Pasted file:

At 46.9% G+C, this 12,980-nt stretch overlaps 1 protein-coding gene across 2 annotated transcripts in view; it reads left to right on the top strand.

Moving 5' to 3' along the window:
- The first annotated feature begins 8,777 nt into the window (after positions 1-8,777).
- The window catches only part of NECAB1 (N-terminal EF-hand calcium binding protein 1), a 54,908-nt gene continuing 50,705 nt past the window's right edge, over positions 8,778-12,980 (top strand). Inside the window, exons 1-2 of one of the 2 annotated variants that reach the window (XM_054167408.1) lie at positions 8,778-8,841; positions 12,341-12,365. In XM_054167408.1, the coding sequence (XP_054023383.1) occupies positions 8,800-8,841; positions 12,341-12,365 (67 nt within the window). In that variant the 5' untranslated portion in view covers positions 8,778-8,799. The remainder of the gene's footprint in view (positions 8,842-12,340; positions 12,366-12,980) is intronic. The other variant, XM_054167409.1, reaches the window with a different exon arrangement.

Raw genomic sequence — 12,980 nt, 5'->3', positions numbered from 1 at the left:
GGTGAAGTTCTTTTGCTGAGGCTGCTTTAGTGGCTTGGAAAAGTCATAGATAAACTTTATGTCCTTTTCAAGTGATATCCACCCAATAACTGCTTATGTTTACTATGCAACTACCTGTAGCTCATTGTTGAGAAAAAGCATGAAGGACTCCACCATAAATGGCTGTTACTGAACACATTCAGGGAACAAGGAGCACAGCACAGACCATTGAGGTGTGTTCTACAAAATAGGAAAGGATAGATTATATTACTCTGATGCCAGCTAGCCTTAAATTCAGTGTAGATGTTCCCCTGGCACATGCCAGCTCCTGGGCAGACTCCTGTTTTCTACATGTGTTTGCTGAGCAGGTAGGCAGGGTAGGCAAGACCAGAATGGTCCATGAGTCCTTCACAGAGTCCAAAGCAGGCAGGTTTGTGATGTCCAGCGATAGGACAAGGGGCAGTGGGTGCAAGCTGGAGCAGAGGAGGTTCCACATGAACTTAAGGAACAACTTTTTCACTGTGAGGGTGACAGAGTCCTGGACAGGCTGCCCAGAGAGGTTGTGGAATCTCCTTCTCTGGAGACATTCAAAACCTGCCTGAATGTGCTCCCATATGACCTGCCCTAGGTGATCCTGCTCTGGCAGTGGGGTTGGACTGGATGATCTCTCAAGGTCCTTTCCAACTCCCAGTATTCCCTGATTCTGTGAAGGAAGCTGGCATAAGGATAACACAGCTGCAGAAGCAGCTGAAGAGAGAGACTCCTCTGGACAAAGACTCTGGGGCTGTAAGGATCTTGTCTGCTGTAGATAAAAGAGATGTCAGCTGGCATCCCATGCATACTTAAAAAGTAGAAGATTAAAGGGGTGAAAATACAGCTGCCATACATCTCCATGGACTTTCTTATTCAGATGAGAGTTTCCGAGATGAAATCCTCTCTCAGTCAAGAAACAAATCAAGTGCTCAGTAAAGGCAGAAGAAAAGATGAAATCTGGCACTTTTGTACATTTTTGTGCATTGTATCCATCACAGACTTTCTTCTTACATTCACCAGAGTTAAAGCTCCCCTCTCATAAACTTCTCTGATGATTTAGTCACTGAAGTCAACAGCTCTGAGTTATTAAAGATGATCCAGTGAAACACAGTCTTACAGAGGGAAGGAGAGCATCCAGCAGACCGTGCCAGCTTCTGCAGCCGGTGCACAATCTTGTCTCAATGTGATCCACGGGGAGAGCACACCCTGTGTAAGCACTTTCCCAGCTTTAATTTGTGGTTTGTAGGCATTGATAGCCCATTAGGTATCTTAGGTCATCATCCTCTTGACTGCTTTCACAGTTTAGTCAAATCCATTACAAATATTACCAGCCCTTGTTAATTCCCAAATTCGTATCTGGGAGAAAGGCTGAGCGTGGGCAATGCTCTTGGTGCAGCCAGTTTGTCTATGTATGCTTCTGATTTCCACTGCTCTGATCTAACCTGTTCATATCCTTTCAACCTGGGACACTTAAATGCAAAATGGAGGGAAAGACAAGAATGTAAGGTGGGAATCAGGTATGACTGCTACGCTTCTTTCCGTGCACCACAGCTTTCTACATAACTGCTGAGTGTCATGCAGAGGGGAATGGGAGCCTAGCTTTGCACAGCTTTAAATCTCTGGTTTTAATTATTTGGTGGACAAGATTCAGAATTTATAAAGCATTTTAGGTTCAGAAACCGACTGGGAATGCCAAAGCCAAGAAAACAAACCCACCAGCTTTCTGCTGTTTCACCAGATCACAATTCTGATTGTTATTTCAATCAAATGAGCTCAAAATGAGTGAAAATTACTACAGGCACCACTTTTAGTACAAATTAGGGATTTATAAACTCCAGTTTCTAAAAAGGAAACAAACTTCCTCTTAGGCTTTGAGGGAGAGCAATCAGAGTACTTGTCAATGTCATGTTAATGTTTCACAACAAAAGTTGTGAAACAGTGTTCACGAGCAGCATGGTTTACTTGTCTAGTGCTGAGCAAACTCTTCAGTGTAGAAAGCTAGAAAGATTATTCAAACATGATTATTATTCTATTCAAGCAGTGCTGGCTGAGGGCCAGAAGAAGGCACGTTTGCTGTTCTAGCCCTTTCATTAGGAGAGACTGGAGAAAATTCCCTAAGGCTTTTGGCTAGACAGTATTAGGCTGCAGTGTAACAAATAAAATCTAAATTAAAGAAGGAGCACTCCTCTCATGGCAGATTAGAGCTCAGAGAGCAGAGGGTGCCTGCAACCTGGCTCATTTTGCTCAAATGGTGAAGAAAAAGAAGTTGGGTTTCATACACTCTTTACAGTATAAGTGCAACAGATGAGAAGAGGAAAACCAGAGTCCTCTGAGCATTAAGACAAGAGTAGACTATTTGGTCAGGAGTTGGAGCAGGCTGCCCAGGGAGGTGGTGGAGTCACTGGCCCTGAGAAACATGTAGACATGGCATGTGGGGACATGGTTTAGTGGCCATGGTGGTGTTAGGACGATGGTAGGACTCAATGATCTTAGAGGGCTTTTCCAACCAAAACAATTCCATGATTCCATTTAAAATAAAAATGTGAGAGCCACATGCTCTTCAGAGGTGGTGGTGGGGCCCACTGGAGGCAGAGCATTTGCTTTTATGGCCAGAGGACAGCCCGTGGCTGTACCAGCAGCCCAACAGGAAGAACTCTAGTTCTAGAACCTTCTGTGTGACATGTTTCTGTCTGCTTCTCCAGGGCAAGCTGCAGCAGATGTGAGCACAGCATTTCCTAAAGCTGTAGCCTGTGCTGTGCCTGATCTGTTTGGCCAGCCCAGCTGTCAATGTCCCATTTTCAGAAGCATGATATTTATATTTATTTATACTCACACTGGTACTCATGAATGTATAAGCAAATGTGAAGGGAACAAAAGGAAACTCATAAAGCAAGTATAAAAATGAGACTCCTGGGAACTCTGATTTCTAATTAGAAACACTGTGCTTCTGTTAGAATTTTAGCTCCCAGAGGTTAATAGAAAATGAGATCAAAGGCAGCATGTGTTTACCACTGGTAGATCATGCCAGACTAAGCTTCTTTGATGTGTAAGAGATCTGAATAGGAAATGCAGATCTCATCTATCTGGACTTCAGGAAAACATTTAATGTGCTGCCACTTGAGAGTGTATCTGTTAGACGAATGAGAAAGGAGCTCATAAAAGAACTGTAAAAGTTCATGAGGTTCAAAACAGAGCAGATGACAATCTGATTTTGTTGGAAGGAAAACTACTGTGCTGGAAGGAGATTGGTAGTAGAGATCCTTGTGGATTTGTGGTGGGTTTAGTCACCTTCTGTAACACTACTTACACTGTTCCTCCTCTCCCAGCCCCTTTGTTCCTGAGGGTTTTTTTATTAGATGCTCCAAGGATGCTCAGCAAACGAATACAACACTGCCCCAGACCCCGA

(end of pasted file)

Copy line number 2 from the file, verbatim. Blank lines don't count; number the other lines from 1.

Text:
Moving 5' to 3' along the window: